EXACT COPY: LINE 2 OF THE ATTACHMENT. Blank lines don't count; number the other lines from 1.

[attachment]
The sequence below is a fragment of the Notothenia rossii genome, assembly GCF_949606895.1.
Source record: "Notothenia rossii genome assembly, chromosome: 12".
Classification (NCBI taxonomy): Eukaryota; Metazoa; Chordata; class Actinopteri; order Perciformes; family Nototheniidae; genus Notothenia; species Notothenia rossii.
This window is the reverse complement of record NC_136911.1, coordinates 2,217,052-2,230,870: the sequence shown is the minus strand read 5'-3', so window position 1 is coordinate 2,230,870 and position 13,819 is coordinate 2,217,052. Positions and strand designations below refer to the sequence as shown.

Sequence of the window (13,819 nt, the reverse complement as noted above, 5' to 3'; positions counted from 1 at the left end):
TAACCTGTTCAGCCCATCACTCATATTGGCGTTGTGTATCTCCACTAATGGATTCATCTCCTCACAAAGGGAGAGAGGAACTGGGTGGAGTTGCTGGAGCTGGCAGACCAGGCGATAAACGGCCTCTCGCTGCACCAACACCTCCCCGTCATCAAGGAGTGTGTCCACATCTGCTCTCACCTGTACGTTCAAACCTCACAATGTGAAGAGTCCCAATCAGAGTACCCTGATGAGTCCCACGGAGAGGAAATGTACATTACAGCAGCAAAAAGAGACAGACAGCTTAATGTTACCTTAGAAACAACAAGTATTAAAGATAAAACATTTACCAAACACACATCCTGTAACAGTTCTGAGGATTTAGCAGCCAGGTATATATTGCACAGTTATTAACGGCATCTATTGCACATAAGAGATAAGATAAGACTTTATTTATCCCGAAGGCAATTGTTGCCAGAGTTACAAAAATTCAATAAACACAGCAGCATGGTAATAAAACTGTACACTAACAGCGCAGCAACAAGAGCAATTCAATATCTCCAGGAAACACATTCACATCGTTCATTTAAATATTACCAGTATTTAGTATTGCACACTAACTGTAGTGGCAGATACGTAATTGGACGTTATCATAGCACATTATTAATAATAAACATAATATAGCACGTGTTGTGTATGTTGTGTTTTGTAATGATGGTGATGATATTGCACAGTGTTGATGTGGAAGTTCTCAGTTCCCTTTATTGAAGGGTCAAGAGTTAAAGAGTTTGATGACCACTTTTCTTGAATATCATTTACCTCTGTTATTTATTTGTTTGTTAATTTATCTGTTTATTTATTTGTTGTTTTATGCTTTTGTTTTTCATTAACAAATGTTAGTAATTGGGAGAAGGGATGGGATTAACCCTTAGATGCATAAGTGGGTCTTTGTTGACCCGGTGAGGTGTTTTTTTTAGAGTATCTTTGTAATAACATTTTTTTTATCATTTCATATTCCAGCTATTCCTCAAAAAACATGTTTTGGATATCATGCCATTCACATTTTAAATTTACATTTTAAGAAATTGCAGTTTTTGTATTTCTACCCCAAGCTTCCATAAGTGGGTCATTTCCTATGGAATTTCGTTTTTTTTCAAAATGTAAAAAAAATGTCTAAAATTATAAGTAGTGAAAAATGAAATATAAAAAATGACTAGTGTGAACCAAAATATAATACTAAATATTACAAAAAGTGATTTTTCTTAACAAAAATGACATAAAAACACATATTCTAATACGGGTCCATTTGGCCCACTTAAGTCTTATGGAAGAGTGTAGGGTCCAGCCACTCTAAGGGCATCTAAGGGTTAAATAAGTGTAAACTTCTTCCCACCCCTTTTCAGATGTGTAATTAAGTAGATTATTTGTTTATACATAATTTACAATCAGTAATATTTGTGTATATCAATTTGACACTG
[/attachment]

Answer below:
Source record: "Notothenia rossii genome assembly, chromosome: 12".